Music News & Reviews

Capital Public Radio doubles down on ‘Sunday Baroque’ amid push to add diversity

Flutist Suzanne Bona visits Sacramento to promote an expanded “Sunday Baroque.”
Flutist Suzanne Bona visits Sacramento to promote an expanded “Sunday Baroque.” NPR

Sacramento’s Capital Public Radio is doubling down on baroque music with an expansion of Suzanne’s Bona’s syndicated “Sunday Baroque” from two hours to four hours, beginning next weekend. Bona herself is coming to the capital city on Friday, August 23, to observe the occasion and participate in a live broadcast performance with KXPR’s own Jennifer Reason.

“We’re thrilled that KXPR is expanding their broadcast to all four hours, coinciding with the weekend that Jennifer and I are performing!” said Bona in an email. “We produce four original hours of ‘Sunday Baroque’ each week, 52 weeks a year. Each hour is self-contained, and stations can choose to broadcast the number of hours that meets their listeners’ needs.”

“Sunday Baroque” is aired each weekend on approximately 200 radio stations, as well as on an audio stream.

“Baroque music’s melodic and harmonic structures have a certain familiarity to them,” she said. “They can be almost like popular music. A listener doesn’t have to know a thing about music to hear it and relate to it. Also, music is always the ‘star’ on ‘Sunday Baroque.’”

Bona is a classically trained flutist, while Reason is similarly skilled on the piano. After being jointly interviewed on air at 9 a.m. by Reason’s CapRadio colleague Kevin Doherty, the two women will perform a live concert.

“As soon as Jennifer and I started talking about this collaboration,” said Bona, “we clicked in terms of the kind of program we wanted to craft together. It’s a pleasure and thrill to work with someone who is so accomplished, creative, and fearless! Jennifer and I have chosen a program with variety and a connective thread to give it a nice flow. The music is entertaining, interesting, and a lot of it will likely be ‘new’ for many listeners. There are two Baroque-era composers — Princess Amalia and George Frideric Handel — and the rest are living composers: John Rutter, Dianne Rahbee, and Judith Zaimont.”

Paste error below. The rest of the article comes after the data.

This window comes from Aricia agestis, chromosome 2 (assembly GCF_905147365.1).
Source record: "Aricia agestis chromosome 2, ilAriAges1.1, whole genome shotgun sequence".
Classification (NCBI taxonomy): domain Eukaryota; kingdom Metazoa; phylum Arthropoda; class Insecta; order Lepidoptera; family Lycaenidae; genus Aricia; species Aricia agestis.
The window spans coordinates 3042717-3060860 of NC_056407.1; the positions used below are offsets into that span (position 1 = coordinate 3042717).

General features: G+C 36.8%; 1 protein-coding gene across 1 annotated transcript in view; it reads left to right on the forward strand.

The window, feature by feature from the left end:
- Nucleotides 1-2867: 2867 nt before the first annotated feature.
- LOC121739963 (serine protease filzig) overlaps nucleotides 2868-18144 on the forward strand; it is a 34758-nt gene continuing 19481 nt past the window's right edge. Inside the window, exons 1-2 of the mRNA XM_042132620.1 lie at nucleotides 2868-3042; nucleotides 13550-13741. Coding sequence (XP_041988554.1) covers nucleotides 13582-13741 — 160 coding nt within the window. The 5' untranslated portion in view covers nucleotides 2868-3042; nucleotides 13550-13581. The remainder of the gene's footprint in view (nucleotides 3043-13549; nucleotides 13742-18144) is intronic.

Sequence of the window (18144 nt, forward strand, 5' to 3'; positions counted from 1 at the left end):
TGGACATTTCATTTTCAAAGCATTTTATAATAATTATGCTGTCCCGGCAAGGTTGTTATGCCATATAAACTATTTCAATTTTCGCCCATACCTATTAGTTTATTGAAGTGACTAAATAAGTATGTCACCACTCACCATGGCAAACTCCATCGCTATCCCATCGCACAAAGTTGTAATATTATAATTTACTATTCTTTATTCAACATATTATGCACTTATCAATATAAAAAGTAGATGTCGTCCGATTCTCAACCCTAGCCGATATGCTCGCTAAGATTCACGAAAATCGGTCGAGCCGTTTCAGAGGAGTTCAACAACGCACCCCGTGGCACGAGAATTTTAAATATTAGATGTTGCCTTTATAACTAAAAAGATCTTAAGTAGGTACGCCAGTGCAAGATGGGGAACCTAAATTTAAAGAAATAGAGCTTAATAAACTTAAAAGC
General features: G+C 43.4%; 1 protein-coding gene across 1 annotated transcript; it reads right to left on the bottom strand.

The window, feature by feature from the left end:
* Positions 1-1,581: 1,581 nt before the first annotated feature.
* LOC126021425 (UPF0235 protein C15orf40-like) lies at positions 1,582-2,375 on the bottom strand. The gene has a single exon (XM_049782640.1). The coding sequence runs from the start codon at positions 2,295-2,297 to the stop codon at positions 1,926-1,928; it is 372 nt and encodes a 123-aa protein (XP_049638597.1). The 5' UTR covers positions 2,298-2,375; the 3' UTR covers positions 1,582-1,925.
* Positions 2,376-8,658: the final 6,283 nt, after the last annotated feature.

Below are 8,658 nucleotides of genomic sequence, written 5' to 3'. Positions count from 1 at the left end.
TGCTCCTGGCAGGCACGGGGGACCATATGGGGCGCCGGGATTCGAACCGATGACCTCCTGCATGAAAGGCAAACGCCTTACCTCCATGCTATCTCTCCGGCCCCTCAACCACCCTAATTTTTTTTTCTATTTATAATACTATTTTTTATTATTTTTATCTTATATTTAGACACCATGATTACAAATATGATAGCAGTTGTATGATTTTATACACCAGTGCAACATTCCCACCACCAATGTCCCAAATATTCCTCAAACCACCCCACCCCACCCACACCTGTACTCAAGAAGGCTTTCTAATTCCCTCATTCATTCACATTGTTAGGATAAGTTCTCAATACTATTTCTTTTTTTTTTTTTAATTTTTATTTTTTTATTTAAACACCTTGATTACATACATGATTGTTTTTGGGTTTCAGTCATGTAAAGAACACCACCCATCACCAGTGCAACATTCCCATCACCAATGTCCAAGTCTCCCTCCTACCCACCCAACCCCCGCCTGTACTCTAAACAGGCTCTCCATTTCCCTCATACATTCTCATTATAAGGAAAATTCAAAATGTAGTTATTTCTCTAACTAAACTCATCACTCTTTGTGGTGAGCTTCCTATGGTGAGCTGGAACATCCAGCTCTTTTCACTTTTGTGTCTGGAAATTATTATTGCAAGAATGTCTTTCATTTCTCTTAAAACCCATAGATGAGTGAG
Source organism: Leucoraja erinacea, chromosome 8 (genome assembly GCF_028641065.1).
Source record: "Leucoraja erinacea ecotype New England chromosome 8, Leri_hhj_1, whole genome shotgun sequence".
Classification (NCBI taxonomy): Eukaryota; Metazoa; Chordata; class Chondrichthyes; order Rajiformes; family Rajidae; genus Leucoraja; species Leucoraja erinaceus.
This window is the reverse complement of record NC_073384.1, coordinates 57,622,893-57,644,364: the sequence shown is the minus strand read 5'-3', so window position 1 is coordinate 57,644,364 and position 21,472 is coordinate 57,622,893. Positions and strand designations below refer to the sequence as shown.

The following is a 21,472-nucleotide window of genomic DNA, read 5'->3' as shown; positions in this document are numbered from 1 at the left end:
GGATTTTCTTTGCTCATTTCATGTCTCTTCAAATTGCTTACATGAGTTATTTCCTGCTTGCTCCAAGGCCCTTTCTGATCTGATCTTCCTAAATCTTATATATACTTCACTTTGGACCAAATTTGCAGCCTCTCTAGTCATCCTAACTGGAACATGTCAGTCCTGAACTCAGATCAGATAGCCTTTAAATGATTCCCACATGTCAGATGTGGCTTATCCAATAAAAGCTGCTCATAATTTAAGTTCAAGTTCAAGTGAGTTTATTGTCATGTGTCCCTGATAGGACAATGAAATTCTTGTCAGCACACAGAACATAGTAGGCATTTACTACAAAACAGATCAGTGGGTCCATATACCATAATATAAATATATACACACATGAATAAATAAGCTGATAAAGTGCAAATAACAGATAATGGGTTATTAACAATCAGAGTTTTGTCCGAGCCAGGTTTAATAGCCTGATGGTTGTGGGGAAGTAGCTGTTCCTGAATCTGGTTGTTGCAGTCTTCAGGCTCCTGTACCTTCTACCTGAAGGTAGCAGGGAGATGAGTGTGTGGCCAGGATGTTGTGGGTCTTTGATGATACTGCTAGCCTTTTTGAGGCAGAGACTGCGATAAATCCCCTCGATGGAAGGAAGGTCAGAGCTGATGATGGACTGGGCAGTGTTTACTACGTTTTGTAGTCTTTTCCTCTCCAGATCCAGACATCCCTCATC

“Of course, we are playing some baroque selections,” said Reason in an email, “because you can’t exactly feature the host of ‘Sunday Baroque’ without a nod in that direction! But I’m proud to say we are presenting a very balanced and interesting program. We will also play modern music by living American and female composers.” Reason also noted that Princess Amalia of Prussia is “one of the very rare female composers from the Baroque era.”

But it’s not only the Baroque era in which women were poorly represented in the ranks of composers. The modern concert hall often offers events where every single work on the program is by a male composer. Both Bona and Reason see opportunities to address the imbalance.

“On ‘Sunday Baroque,’” said Bona, “I like to focus not just on composers, but on performers, too, including outstanding women. That’s where we can fill in some of the gaps for listeners in today’s world.”

Reason offered data to support the drive for diversity: “We are working hard here at CapRadio to improve the inclusivity and relevance of our programming, and I can prove it: over the last months we’ve played 265 selections by females and that number is only going up. And it’s not just us, lots of other groups and organizations are doing it, too. For example, next year’s Festival of New American Music, long hosted by Sac State, will be exclusively female composers. I also see a lot of action-inducing talk happening on social media around this subject, which is incredibly positive and makes me rather hopeful for the future.”

Listen in

Capital Public Radio

www.capradio.org

KXPR, FM 88.9

9 a.m. to 10 a.m., Friday, August 23

“Sunday Baroque”

https://sundaybaroque.org/

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